Dialects do not just disappear or die. Like other elements of culture, they shift and change with time and are affected by many factors. When people move to towns and cities and then out again, a process of ‘dialect levelling’ can occur.
In other words, dialects can sometimes become less distinct from each other. Linguists refer to this as supralocalisation, and this has happened to some extent in the South-East because of migration in and out of London, leading to the new south-eastern variety known as Estuary English. But this isn’t dialect death; it’s more a process of merging and re-alignment. In other words, dialects can become more like their neighbours in some ways over time, but they don’t disappear altogether, and new ones can form too.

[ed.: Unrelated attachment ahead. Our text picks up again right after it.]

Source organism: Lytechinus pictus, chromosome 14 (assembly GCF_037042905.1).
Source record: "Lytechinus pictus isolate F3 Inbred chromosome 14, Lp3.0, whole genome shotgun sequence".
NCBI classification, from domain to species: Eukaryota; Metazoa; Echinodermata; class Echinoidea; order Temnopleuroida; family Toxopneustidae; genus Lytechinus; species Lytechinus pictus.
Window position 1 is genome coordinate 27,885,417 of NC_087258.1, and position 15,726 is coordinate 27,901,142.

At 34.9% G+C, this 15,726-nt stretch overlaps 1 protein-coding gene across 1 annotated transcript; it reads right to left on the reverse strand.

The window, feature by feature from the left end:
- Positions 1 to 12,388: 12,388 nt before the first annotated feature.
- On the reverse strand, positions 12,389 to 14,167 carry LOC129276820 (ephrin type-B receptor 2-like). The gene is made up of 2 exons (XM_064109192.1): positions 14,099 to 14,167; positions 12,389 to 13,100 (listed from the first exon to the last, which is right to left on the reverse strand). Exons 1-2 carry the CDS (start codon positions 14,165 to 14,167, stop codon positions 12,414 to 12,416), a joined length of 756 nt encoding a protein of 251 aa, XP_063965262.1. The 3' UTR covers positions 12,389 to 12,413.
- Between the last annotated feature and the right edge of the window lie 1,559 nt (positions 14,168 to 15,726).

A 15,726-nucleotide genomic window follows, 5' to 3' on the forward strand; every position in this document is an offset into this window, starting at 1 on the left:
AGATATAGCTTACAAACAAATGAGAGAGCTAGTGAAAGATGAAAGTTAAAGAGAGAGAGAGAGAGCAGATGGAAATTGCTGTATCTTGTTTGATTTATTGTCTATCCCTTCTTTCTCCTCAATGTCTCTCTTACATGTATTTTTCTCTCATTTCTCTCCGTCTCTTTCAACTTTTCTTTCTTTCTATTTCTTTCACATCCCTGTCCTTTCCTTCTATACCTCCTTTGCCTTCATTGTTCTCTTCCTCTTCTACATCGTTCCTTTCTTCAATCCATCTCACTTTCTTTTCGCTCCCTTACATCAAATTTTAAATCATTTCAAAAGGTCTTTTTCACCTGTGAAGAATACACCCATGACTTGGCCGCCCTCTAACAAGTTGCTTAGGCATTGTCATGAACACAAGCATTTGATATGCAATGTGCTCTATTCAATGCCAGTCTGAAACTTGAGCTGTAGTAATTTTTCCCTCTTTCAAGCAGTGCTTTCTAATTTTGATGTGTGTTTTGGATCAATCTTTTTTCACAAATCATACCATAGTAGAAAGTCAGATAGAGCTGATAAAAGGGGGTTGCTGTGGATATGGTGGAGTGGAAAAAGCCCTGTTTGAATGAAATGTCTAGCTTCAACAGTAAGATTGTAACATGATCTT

One fascinating example of a new dialect is Multicultural London English (MLE). MLE formed over the last 50 years as a result of contact between different languages and dialects in London’s culturally diverse neighbourhoods – particularly Cockney and varieties of English from the Caribbean.